After facing the loss of a loved one who didn’t have a will or investments protecting against the process altogether. To sell a probate property can mean long drawn out proceedings, especially with larger estates.
Going through the process can be expensive, so make sure you don’t skip any legal requirements that could complicate your property situation. It’s important to be patient while the deceased’s assets are examined and the rightful inheritors of the estate are identified. Executors might need to sell the real estate, and then the probate court will divide the funds equally among the beneficiaries.
Should you find yourself in this position, read on for information on how to sell house in probate
Certain aspects of this real estate law are common among all jurisdictions, for a valid sale, you’ll want to ensure you’ve rigorously followed all of the legalities for selling your probate property.
How To Sell a Probate Property
Your first step will be to locate an independent certified appraiser. You can either reach out through phone listings or word of mouth among probate property real estate professionals.
Once you’ve obtained your certified appraisal, you’ll next want to proceed by filing a petition with the court to sell the probate property. While filling out your petition, be certain the information includes any pertinent information about the property along with the method that will be used to complete the sale, be it at an auction or on the open real estate market. Submit your petition along with your certified appraisal. Once you’ve obtained the court’s approval, you may then proceed with the sale.
Offer the Property
For sale, with conditions! Now that you can finally take action and sell your probate property, you’ll want to make certain to disclose to your potential buyer that the court’s confirmation of the transaction is required before you can accept, making the offer conditional.
Commonly, once you’ve petitioned the court for a hearing to confirm your sale, you can expect delays on the court calendars ranging from between 20 to 40 days, from the filing date.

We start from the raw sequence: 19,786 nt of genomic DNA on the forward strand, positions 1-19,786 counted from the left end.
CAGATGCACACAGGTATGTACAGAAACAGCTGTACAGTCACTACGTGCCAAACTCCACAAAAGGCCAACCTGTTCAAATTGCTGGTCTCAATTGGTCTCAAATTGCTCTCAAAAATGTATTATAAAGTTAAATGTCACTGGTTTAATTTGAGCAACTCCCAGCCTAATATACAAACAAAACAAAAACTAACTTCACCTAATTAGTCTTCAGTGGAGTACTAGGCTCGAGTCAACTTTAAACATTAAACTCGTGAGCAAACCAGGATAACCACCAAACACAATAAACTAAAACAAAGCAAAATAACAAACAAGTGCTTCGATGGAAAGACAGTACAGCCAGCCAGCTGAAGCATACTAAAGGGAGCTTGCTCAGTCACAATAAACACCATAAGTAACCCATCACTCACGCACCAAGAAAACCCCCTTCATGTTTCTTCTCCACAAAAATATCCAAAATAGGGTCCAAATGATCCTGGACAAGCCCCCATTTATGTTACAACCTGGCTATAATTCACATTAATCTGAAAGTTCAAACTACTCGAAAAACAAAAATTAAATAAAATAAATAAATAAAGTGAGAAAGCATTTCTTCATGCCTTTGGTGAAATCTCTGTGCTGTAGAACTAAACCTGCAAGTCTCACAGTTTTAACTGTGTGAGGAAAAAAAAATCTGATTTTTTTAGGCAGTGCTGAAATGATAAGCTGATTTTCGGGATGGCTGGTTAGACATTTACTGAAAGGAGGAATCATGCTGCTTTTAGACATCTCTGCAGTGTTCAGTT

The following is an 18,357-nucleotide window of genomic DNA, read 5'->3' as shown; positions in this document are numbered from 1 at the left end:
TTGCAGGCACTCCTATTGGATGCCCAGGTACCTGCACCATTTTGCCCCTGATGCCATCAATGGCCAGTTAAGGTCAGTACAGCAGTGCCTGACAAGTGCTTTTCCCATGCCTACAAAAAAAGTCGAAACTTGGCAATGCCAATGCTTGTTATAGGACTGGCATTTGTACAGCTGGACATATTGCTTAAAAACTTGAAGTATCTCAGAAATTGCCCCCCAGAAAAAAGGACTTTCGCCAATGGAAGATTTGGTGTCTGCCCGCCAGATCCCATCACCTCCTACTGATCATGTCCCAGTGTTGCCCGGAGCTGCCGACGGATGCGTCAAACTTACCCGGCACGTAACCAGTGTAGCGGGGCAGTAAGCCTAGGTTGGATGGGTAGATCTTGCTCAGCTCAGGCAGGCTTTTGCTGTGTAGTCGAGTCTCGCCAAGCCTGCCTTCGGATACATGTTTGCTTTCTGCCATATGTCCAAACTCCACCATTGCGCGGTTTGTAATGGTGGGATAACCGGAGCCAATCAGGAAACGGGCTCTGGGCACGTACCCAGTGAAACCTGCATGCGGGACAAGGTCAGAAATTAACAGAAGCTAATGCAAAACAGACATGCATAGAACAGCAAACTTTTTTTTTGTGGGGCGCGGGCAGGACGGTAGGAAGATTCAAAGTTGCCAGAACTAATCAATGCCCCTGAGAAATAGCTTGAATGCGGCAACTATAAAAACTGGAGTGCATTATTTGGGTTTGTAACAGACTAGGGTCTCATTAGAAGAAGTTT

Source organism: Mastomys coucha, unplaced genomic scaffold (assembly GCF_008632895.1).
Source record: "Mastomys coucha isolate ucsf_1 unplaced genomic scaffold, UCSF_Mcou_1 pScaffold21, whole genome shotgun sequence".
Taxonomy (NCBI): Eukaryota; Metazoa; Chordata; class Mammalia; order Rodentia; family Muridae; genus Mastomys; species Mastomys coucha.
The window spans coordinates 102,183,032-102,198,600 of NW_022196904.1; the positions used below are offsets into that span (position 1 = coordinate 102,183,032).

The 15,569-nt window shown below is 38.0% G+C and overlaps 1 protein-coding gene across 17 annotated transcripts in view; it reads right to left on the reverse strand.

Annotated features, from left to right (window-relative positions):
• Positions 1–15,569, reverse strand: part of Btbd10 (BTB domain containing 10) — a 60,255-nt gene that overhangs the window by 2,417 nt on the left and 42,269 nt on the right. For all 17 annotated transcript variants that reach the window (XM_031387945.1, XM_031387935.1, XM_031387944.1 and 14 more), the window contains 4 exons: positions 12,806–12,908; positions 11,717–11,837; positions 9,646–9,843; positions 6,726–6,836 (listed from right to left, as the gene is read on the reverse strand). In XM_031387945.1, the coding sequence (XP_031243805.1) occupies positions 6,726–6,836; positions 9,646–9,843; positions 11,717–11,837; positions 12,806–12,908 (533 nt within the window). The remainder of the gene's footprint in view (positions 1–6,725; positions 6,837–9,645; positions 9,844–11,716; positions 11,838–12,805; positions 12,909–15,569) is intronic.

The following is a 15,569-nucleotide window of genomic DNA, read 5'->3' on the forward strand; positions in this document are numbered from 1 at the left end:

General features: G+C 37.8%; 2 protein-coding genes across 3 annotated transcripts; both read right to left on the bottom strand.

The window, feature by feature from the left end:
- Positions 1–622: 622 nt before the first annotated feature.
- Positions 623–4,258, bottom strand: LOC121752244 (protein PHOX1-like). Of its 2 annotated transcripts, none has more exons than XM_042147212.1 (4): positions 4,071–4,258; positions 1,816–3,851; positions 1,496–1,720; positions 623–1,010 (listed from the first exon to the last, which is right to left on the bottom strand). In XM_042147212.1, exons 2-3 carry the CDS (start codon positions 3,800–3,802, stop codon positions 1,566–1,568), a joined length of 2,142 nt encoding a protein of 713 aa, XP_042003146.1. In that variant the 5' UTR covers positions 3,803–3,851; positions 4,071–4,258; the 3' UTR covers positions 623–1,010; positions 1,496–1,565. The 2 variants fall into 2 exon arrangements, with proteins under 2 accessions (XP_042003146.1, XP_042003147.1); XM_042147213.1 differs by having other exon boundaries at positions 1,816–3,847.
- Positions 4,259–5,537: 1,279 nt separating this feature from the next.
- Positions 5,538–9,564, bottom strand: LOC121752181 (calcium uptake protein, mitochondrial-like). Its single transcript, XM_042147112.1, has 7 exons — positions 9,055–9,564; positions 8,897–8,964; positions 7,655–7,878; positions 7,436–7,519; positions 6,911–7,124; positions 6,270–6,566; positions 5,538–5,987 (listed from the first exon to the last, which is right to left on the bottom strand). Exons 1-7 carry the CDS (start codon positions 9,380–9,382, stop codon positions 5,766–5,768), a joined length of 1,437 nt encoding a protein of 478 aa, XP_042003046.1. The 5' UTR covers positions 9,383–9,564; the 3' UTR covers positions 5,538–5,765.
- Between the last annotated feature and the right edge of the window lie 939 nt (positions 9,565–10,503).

Plan to collect a 10 percent deposit from the buyer at this time, which is based on the purchase price.
Because the ultimate goal of the sale of a probate property is to garner the highest amount possible for the estate, you must advertise your court hearing to the general public for a process known as open bidding. This allows any additional interested parties to participate in the purchase of the real estate, aiding in raising the final purchase price.
Now you’ll need to attend the court hearing and wait until the unconditional bidding has concluded and a cashier’s check is presented for the final figure. Your buyer will be able to participate along with any member of the public who so chooses, bids increase by $500 at a time.
Refunding the Deposit
Should a new buyer overbid your buyer during the court proceedings, be prepared to refund their 10 percent deposit. Otherwise, should your original buyer maintain the highest bid, the funds you previously collected from them would be applied to the purchase.
You’re ready to finalize the contract for your probate property! Just make sure that the financing covers all costs associated with the property. Additionally, remember your responsibility of depositing the full amount into the estate fund.
We’re here to assist you during this difficult time and make the process easy. Call us today at 914-559-2579 or send us a message to sell a probate property.